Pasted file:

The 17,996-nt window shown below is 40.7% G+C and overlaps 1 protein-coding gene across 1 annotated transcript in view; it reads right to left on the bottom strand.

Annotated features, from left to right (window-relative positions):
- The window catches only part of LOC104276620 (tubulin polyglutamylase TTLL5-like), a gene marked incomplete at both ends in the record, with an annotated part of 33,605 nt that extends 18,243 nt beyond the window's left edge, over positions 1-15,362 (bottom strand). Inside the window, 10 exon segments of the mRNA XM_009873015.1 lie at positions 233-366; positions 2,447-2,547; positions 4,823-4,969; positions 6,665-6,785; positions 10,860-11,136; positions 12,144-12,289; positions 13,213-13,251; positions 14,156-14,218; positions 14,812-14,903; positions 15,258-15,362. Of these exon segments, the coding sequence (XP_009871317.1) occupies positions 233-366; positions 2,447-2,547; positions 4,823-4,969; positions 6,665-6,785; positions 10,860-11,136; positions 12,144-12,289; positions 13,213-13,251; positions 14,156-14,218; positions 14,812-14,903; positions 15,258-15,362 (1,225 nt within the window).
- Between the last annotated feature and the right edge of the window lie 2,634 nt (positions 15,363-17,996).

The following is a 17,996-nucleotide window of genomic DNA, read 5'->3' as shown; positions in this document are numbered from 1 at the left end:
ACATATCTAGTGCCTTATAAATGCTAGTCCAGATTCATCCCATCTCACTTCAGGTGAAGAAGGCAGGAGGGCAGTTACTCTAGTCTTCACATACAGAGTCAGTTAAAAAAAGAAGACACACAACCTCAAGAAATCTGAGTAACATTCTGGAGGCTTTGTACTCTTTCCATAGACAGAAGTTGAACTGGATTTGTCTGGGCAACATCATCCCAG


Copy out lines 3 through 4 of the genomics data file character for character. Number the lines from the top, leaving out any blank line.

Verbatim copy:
- The window catches only part of LOC104276620 (tubulin polyglutamylase TTLL5-like), a gene marked incomplete at both ends in the record, with an annotated part of 33,605 nt that extends 18,243 nt beyond the window's left edge, over positions 1-15,362 (bottom strand). Inside the window, 10 exon segments of the mRNA XM_009873015.1 lie at positions 233-366; positions 2,447-2,547; positions 4,823-4,969; positions 6,665-6,785; positions 10,860-11,136; positions 12,144-12,289; positions 13,213-13,251; positions 14,156-14,218; positions 14,812-14,903; positions 15,258-15,362. Of these exon segments, the coding sequence (XP_009871317.1) occupies positions 233-366; positions 2,447-2,547; positions 4,823-4,969; positions 6,665-6,785; positions 10,860-11,136; positions 12,144-12,289; positions 13,213-13,251; positions 14,156-14,218; positions 14,812-14,903; positions 15,258-15,362 (1,225 nt within the window).
- Between the last annotated feature and the right edge of the window lie 2,634 nt (positions 15,363-17,996).